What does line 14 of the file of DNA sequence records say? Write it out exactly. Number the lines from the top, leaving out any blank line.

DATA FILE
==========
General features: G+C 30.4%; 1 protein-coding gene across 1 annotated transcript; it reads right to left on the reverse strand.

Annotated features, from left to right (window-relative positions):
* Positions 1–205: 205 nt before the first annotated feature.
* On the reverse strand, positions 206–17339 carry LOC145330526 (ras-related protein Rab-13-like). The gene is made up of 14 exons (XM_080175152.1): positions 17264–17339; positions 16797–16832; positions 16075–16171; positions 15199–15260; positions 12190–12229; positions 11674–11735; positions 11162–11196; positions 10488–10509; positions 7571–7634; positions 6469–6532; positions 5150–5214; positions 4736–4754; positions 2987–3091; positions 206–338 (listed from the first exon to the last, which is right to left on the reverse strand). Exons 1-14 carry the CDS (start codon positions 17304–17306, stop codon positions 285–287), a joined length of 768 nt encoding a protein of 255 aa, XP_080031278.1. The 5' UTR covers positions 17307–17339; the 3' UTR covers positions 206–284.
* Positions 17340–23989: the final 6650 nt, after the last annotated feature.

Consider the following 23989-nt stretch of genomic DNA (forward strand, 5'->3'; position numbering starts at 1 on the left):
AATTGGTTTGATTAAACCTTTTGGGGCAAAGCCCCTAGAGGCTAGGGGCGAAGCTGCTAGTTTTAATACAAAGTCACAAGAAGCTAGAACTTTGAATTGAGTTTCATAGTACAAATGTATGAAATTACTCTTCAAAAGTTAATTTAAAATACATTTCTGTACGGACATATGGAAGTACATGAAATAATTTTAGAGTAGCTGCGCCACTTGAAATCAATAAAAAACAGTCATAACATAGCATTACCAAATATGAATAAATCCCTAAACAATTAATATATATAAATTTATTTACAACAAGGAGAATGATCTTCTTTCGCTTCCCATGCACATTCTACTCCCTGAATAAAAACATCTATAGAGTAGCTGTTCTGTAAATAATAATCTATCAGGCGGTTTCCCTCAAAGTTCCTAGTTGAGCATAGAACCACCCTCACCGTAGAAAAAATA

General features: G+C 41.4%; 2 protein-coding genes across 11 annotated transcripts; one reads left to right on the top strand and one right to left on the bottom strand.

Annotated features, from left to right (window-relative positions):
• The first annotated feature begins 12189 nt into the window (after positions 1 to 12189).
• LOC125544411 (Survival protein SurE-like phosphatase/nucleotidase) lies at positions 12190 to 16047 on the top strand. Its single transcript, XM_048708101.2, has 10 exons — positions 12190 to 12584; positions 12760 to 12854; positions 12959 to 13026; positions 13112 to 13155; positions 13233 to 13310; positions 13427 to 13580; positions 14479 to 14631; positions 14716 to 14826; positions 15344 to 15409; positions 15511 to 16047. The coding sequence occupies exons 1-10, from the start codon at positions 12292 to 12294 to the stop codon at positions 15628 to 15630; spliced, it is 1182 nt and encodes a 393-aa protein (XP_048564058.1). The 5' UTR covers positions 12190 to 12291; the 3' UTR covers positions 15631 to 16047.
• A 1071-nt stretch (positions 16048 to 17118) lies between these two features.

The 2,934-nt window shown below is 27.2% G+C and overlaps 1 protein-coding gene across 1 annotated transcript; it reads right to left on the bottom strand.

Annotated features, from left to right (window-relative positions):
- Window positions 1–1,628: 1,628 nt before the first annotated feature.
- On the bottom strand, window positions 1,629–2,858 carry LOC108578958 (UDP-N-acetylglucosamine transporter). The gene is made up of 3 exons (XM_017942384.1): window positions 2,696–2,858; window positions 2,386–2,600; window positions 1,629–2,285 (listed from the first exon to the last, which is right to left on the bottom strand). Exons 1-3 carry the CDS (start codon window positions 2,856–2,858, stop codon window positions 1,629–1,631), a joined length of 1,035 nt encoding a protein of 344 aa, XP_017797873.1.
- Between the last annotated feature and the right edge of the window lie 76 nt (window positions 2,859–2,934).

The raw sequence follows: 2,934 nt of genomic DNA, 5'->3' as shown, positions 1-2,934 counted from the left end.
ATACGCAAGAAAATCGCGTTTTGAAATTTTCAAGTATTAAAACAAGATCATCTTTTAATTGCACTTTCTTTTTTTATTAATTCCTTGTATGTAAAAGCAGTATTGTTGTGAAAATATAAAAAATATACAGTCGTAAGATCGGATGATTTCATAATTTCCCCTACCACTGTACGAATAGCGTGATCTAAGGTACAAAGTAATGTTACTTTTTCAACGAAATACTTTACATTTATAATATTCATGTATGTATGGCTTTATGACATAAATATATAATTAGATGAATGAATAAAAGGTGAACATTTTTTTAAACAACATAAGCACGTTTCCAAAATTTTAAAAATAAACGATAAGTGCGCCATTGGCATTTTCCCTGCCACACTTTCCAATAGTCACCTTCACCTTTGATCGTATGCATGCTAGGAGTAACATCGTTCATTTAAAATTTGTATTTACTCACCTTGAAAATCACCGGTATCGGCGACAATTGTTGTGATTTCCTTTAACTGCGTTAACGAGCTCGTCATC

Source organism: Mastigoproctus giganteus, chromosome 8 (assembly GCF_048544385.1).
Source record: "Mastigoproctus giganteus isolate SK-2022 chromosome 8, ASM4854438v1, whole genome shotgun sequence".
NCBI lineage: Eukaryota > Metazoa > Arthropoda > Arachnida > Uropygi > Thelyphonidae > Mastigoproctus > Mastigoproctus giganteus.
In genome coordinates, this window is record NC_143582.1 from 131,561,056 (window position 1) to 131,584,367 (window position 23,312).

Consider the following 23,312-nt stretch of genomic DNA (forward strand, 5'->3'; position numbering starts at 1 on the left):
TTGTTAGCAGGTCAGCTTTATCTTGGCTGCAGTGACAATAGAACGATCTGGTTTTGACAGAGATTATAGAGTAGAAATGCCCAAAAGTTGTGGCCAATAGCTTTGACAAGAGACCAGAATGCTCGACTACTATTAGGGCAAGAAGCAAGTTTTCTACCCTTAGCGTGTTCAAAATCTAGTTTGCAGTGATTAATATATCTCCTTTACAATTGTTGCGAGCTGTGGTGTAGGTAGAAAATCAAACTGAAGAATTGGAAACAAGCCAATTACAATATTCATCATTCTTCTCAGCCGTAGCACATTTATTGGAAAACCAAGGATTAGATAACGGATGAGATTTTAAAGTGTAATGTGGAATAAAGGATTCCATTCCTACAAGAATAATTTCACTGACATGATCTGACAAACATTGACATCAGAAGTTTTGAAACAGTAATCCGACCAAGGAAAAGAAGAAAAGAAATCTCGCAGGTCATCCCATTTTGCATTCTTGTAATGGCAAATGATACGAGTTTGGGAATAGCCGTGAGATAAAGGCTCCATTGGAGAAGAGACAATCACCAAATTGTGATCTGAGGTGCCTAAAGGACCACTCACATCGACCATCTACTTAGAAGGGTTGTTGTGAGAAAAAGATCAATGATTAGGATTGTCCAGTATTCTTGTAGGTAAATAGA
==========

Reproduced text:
Annotated features, from left to right (window-relative positions):